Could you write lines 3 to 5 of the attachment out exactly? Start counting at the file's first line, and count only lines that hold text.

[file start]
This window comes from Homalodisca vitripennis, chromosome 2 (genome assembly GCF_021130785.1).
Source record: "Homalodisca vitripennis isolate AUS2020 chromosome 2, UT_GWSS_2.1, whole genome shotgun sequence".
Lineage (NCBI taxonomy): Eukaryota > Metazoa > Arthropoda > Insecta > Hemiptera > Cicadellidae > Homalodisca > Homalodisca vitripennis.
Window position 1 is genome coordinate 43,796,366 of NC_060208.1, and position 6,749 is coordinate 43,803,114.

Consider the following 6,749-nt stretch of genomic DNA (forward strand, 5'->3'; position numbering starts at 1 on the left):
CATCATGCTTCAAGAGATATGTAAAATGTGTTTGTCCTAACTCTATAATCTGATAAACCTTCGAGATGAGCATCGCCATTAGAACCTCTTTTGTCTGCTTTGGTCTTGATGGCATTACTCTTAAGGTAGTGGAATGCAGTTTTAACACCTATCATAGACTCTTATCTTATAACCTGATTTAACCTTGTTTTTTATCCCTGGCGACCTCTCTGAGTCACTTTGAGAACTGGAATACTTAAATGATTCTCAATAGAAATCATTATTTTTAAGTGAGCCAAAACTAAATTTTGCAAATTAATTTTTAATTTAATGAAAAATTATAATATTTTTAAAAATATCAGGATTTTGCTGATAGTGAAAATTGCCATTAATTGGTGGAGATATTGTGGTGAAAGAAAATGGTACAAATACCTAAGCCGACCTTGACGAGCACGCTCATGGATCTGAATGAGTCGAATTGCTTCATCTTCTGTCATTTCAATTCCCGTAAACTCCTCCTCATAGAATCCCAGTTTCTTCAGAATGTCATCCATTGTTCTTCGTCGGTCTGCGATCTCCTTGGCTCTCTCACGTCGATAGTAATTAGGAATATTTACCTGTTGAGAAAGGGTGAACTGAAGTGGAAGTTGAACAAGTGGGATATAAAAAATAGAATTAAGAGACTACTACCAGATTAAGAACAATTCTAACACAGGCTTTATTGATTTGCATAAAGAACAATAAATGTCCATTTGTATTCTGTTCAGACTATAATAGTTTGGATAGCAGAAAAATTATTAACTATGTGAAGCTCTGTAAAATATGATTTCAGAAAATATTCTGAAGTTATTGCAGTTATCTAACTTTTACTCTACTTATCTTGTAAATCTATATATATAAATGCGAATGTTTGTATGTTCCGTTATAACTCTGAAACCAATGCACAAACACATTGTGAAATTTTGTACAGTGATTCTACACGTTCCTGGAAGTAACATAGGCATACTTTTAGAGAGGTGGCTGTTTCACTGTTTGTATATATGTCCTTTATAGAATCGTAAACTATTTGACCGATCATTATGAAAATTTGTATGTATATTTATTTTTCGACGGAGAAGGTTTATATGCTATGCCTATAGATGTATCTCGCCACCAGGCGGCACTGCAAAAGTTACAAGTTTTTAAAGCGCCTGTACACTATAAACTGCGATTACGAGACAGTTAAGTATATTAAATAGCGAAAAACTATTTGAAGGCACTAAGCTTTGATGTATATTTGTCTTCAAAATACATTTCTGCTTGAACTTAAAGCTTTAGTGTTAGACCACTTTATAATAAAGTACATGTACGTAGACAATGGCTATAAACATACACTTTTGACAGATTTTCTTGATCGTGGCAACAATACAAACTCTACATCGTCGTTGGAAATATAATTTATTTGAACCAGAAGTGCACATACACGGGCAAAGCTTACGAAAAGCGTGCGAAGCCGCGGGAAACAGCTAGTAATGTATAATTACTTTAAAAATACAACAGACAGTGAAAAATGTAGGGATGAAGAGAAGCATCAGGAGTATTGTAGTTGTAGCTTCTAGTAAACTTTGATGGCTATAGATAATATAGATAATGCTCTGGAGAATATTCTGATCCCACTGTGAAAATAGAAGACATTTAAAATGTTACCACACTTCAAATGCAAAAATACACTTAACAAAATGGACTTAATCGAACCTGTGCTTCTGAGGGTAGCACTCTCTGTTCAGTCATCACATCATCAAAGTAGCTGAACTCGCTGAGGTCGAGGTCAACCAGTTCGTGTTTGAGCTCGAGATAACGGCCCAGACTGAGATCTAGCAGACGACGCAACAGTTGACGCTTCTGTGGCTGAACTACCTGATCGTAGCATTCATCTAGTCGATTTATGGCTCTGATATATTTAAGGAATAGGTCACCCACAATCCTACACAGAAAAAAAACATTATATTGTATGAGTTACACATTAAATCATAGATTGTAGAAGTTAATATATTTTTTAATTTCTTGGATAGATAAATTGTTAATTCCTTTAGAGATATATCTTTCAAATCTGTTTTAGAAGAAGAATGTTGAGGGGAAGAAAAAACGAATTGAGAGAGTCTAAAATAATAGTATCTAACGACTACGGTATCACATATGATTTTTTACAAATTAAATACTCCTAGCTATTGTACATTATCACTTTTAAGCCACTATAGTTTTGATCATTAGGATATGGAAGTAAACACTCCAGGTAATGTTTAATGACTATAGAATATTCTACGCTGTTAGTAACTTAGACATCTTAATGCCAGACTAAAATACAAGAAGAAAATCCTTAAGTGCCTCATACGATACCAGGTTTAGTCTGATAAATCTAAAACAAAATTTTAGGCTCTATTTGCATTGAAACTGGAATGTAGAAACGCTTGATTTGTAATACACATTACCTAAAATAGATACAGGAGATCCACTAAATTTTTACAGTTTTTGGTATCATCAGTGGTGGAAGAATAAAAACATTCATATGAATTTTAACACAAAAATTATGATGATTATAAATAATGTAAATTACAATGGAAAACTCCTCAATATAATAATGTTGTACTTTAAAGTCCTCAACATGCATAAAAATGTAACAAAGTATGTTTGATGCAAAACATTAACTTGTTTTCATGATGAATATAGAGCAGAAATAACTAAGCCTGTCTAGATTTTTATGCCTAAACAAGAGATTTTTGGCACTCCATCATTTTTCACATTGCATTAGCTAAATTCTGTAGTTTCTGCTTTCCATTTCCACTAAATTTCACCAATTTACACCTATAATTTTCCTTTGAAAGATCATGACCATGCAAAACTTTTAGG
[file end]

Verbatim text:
Lineage (NCBI taxonomy): Eukaryota > Metazoa > Arthropoda > Insecta > Hemiptera > Cicadellidae > Homalodisca > Homalodisca vitripennis.
Window position 1 is genome coordinate 43,796,366 of NC_060208.1, and position 6,749 is coordinate 43,803,114.

Consider the following 6,749-nt stretch of genomic DNA (forward strand, 5'->3'; position numbering starts at 1 on the left):